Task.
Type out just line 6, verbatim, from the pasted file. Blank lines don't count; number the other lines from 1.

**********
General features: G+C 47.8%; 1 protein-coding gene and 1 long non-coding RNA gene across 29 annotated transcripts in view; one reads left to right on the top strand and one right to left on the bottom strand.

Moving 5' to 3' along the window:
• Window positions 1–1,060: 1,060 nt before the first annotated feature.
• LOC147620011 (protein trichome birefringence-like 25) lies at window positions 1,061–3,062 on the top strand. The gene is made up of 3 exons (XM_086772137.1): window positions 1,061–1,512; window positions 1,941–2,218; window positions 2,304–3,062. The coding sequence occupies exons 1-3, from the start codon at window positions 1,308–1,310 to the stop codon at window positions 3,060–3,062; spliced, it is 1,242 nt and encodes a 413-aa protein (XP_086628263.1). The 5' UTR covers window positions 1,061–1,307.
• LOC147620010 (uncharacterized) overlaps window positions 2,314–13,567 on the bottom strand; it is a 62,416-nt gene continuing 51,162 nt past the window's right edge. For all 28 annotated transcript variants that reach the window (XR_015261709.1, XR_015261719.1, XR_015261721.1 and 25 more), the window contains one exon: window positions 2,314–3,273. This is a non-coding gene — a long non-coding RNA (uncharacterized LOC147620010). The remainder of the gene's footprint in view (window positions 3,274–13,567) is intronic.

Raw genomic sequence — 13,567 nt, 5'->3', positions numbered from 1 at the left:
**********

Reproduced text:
Raw genomic sequence — 13,567 nt, 5'->3', positions numbered from 1 at the left: